The Ringinator Table Saw

I made a miniature table saw for use by jewelers, designers, and hobbyists.
It uses a user supplied corded electric drill as a power source. The drill plugs into an electronic speed controller that uses a knob to adjust the speed of the drill. This allows fine speed control, letting you cut woods, plastics, composites, and even metals.
It also has a liquid lubrication system that surrounds the blade with water/coolant that is constantly recirculated by a miniature pump. This keeps the blade cool and traps the cutting dust.
The blade slot has room for user made inserts, allowing the use of many different sizes of blades, from real thin 0.006″, up to 1/4″ or more. For slitting and slotting.


This is how I made it.

To save time and materials, I get the blanks waterjet cut from large aluminum sheets.

Waterjet blanks

I built a jig that lines up a bunch of bolts with the waterjet holes. Then I machine it.

Then take off all the sharp edges using a fancy little tool that can do both sides of the blank.

Do that a whole bunch of times and you end up with a nice shiny stack, ready for the next step.

Table saw stack

Now I flip them over and cut out the pocket for the vibration absorber.

After a few hours of that I end up with another shiny stack of parts.

Stack of shinies

Finished machining (I’m skipping a couple steps here that I did not take pictures of), and ready to be anodized and laser etched. They come out looking like this:

Table saw anodized Table saw anodized back

On to the base! Once again, I start off with a stack of waterjet blanks and machine them.

IMG_0621 IMG_0629 IMG_0671


The bases are then sandblasted and made to look pretty. Then all the remaining pieces are finished, like the reservoirs:

We can now move on to assembling the saws and kits.

IMG_0874IMG_0863 IMG_0864 IMG_0866

IMG_0878(Yes, it really is a life sized Vigo on the wall.)

IMG_0880What the reservoir looks like after a few hours of cutting aluminum.

IMG_0883 IMG_0884 IMG_0886Would you like one? The first batch is probably sold out by now, but more will be available on my website here:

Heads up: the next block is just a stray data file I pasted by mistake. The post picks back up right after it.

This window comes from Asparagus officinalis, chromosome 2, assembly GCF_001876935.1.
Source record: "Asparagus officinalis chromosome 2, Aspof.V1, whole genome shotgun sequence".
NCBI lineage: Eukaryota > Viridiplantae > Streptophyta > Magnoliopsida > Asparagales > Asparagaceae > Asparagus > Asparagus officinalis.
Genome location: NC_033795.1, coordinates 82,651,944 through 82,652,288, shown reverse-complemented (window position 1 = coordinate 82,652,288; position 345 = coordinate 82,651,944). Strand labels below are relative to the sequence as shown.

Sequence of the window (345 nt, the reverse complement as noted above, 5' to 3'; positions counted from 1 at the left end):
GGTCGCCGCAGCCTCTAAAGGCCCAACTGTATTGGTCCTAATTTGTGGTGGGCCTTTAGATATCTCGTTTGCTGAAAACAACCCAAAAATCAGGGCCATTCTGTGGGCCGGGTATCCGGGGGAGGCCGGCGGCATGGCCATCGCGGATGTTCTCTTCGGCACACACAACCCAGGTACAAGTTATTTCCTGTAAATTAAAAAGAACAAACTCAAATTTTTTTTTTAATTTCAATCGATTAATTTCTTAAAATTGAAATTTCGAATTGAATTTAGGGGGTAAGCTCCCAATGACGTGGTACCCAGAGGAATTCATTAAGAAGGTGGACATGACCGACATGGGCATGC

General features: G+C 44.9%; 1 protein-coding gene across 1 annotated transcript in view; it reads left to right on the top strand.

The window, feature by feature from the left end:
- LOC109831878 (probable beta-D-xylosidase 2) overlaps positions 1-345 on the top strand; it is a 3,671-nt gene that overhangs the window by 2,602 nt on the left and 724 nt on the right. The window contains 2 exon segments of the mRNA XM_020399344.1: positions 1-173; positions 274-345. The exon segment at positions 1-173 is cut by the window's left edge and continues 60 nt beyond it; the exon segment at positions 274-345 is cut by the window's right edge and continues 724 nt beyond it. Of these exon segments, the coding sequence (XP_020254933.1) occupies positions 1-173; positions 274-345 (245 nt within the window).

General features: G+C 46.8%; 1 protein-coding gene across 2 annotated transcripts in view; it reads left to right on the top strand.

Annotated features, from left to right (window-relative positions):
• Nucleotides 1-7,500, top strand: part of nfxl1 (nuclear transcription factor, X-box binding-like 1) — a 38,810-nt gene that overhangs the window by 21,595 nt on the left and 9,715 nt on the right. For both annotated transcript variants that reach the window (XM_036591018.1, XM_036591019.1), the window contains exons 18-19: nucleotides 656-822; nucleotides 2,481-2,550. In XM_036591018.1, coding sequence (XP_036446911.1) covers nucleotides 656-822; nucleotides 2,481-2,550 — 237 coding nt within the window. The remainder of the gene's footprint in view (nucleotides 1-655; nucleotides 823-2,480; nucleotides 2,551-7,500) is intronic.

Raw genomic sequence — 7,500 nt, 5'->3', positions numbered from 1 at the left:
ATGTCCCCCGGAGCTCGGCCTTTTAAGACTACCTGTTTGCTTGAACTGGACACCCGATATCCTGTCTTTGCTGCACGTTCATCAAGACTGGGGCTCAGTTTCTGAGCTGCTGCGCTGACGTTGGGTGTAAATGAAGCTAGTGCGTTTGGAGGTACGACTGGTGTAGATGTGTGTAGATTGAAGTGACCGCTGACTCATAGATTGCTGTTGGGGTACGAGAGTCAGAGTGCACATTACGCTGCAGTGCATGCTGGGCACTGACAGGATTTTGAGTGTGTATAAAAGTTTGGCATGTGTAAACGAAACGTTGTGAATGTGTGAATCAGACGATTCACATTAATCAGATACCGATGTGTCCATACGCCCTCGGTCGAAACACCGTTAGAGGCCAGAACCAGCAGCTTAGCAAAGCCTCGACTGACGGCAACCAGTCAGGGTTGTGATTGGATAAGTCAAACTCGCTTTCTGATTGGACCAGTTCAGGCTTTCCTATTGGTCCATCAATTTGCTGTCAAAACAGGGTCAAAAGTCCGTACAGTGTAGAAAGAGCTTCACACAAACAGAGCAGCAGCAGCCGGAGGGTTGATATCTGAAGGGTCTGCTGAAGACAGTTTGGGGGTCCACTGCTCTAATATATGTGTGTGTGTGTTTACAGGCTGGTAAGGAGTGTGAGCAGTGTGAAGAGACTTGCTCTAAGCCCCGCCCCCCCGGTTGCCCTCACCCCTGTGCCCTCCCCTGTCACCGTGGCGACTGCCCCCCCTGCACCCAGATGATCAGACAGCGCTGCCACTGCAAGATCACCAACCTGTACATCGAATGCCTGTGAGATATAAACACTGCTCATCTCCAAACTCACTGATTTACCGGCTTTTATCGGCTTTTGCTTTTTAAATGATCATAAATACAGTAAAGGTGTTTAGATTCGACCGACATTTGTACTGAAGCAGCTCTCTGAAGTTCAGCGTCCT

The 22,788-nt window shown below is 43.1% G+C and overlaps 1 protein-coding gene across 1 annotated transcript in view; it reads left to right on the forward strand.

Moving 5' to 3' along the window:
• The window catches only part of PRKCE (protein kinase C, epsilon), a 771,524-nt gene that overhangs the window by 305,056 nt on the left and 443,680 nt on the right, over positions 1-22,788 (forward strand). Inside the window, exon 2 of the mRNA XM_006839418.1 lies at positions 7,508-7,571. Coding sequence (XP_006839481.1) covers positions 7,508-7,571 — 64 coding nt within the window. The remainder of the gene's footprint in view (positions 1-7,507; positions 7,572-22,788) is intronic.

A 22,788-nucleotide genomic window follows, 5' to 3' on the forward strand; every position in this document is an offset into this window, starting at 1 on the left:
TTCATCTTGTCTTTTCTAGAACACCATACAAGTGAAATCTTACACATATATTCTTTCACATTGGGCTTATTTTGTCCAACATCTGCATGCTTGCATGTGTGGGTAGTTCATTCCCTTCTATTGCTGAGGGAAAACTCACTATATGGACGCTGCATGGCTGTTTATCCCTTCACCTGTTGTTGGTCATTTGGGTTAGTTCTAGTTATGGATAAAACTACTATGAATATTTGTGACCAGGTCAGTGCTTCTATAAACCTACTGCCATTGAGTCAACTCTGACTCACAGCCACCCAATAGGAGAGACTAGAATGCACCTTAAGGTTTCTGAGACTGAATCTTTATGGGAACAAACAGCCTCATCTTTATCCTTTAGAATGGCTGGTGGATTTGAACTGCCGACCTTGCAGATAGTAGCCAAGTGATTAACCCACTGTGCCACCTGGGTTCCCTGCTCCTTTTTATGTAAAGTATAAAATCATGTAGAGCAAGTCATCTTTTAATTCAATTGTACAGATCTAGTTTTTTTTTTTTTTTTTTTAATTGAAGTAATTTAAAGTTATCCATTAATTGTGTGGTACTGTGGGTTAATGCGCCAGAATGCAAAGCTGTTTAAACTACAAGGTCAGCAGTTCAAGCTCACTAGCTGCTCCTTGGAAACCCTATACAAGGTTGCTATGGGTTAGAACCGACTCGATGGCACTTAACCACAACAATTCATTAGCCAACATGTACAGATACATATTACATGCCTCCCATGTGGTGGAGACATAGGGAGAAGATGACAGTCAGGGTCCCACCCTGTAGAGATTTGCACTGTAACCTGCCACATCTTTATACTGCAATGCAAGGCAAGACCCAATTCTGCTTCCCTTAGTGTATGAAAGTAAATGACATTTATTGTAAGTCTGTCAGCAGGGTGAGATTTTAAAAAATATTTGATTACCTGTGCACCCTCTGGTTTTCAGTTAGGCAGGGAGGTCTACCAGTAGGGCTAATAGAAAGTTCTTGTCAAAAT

Ringinator® Table Saw


Making a 360 degree hinge

Here is how I made a 360° hinge for my fishing, and metal pellet casting molds. I have been working on these for quite a while, and have went through many different versions. They are entirely cnc machined from billet aluminum. This is how I made the latest one. Now to mass produce these! Do you want one? Click here to pre-order one.
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I could not find any hinges that had no slop in them. The two mold halves have to line up and stay closed. If there is slop in the hinge then you don’t get a seal and it leaks. Also, it needs to be heavy duty, those handles are long and put a lot of leverage on the hinge. And not just that, but because we are casting metal, it needs to be fireproof.

Design the connector links in CAD, and then program the CAM paths.


Find a piece of steel, line it up, and clamp it down on the CNC.


Drill a buncha holes at exact spacing.

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Then use a tiny end mill to carve them out.



Now we move on to what really makes this thing work, the gears.


Without the gears to restrict the motion, you end up with a hinge that does this:


Temporary slotted axle mounted, so I can line them up.


Positioned and clamped in the vise, ready for a haircut.

IMG_0742A little off the top and you end up with this. Now to assemble it all!


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Do you want one? Click here to pre-order one!

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